Maggots may be used intentionally as biological debriding agents. They are an effective alternative to surgical debridement in patients who cannot go to the operating room for medical reasons. It is the larvae of the green blowfly (Phaenicia sericata) that is used. This larvae is sterilized with radiation before being used so that they will not be able to convert from the larvae to the pupae stage. They secrete enzymes that dissolve the necrotic tissue and the biofilm that surrounds bacteria. This forms a nutrient-rich liquid that larvae can feed on. Thirty larvae can consume 1 gram of tissue per day. They are placed on wounds and covered with a semipermeable dressing. The debridement is painless, but the sensate patient can feel the larvae moving. More importantly, maggots help to sterilize wounds, because they consume all bacteria regardless of their resistance to antibiotics (including methicillin-resistant Staphylococcus aureus and vancomycin-resistant Enterococcus). Maggots have to be replaced every 2 to 3 days. Maggot therapy can be administered on an outpatient basis, provided that visiting nurses are familiar with their use. This is a good technique for painlessly removing necrotic tissue and destroying antibiotic-resistant bacteria in patients who cannot undergo surgical debridement for medical reasons. They work well in infected and gangrenous wounds, with the best results reported in diabetic wounds.
Medical grade larvae are available from Zoobiotic Ltd and Monarch Labs.

Maggot Therapy: The Surgical Metamorphosis; Plastic & Reconstructive Surgery. 72(4):567-570, October 1983; Pechter, Edward A. M.D.; Sherman, Ronald A. B.S.
From the Bible to Biosurgery: Lucilia sericata--Plastic Surgeon's Assistant in the 21st Century; Plastic & Reconstructive Surgery. 117(5):1670-1671, April 15, 2006; Whitaker, Iain S. M.A.Cantab., M.R.C.S.; Welck, Matthew M.B.Ch.B.; Whitaker, Michael J. M.A.Cantab.; Conroy, Frank J. M.R.C.S.
Maggot Debridement Therapy; Plastic & Reconstructive Surgery. 120(6):1738-1739, November 2007; Mumcuoglu, Kosta Y. Ph.D.
Clinical Approach to Wounds: Debridement and Wound Bed Preparation Including the Use of Dressings and Wound-Healing Adjuvants; Plastic & Reconstructive Surgery. Current Concepts in Wound Healing. 117(7S) SUPPLEMENT:72S-109S, June 2006 ; Attinger, Christopher E. M.D.; Janis, Jeffrey E. M.D.; Steinberg, John D.P.M.; Schwartz, Jaime M.D.; Al-Attar, Ali M.D.; Couch, Kara M.S., C.R.N.P., C.W.S.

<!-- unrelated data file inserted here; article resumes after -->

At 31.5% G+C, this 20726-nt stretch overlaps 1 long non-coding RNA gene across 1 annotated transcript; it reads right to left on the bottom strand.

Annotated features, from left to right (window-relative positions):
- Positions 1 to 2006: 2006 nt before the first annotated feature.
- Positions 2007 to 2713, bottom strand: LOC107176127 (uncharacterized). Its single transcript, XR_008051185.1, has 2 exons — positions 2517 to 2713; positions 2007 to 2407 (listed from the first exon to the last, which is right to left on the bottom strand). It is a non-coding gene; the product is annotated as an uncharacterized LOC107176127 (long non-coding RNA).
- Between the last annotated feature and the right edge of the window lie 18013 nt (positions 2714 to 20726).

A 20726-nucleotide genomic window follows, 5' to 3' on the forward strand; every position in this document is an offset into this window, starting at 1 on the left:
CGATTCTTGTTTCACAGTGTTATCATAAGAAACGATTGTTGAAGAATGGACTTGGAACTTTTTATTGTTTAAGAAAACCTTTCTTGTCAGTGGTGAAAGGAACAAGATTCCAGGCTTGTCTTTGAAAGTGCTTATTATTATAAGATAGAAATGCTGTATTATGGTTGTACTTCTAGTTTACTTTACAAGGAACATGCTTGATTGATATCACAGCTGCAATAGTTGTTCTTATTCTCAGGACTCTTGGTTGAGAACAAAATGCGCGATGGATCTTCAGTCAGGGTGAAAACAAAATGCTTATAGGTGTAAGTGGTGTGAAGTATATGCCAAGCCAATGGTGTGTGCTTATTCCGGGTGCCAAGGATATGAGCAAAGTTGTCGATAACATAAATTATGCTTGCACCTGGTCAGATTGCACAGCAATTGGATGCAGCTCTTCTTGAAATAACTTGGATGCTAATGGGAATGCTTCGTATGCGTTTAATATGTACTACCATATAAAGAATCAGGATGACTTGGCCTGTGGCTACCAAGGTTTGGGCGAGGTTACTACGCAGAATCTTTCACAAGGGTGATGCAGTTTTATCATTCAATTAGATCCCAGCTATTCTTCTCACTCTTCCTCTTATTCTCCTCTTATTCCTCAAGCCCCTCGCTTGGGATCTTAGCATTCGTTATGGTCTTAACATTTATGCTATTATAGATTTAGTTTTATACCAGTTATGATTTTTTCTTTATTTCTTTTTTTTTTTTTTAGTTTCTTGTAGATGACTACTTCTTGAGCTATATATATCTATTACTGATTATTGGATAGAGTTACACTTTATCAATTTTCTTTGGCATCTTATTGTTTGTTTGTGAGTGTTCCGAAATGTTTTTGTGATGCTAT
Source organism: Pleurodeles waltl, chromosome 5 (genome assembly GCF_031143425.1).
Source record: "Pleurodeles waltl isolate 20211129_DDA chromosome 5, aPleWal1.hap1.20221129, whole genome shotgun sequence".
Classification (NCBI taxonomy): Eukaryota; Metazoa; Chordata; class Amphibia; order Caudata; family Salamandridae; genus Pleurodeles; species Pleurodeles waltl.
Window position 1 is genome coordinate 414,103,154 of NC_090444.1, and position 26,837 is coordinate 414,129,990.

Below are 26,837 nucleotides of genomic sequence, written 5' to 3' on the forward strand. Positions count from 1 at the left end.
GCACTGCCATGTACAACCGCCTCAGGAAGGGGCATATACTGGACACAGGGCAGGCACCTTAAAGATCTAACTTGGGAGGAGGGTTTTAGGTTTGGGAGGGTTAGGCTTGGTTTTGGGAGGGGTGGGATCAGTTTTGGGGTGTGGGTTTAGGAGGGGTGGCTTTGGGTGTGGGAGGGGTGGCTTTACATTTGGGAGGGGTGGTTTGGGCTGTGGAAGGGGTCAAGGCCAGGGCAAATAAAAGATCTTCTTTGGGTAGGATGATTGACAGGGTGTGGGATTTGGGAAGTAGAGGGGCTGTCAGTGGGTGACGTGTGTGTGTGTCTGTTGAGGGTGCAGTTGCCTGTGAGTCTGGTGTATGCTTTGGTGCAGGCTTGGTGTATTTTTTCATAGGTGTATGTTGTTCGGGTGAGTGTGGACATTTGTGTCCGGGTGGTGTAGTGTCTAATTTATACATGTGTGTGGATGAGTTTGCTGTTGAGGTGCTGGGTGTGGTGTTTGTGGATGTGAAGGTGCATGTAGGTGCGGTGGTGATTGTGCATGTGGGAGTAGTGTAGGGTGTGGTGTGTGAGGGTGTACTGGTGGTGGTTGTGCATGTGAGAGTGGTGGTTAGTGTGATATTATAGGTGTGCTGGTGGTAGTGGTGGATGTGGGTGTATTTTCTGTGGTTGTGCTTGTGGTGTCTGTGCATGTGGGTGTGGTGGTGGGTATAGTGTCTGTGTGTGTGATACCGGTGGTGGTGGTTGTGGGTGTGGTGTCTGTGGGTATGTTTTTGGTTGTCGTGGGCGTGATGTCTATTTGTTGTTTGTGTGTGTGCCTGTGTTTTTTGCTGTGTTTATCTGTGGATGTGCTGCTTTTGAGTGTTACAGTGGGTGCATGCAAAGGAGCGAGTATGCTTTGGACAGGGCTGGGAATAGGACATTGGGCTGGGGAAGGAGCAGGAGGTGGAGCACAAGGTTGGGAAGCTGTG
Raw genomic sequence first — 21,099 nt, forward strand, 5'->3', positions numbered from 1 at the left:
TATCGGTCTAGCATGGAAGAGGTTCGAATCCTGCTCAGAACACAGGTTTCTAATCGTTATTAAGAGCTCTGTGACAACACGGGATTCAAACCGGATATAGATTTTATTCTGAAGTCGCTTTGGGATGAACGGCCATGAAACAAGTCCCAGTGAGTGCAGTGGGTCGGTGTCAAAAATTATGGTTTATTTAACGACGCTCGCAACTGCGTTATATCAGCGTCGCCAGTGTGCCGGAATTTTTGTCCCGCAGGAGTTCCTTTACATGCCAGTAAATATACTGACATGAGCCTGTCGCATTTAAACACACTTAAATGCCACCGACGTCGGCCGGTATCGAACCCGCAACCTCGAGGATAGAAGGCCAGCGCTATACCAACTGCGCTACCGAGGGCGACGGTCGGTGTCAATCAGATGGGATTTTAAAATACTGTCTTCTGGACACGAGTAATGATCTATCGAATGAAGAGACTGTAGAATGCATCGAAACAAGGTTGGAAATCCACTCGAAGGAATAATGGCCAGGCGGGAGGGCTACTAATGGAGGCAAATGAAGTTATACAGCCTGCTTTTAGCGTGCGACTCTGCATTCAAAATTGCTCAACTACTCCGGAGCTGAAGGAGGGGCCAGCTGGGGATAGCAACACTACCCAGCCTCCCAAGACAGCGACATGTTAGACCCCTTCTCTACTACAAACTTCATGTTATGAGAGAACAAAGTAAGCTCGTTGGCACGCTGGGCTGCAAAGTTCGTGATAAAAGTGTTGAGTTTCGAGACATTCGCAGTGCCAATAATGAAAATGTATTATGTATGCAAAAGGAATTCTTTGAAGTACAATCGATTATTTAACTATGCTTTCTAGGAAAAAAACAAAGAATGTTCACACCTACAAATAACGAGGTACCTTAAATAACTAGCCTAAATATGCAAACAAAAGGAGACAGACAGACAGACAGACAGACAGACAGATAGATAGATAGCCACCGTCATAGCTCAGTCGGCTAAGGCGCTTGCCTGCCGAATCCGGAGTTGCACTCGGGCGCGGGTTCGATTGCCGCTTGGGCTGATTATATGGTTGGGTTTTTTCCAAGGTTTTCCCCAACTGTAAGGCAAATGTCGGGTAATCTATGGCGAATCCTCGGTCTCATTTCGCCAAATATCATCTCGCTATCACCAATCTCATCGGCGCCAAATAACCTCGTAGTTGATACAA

Maggot Therapy Project


Bongi said...

we get the occasional patient who has had a 'natural debridement' but i hate the smell. i clean them up and get rid of the putrid little creatures. what they can do i can do also. i just release less amonia smelling odours.

Jeffrey Parks MD FACS said...

Im with bongi. My scalpel works better than the itty bitty jaws of maggots crunching through gangrene. Good review, though.

purplesque said...

Great post..maggots and leeches, back to mother nature for treatment.

I was asked to clean a diabetic foot full of maggots on my first clinical rotation as a med student. I wonder how much that had to do with my picking up psychiatry.

storkdok said...

Great post! I love the Medical Maggot insert!

I had a very obese patient who showed up in the ER a year after her abdominal hysterectomy for a gyn cancer. I had to have a couple of medical students help me with her pannus. When we lifted it up, I saw that her wound had never fully closed. It smelled pretty bad, and I could see I was deeper than my hand, so we opted to go to a surgical debridement. When we got her a spinal anesthesia in the OR, and got a good look, deeper in the wound there were maggots. They had done a pretty good job of cleaning up some of the dead tissue. She was mortified. I tried to act like it wasn't such a big deal, but how do you play that down?

We did have a hard time eating that day.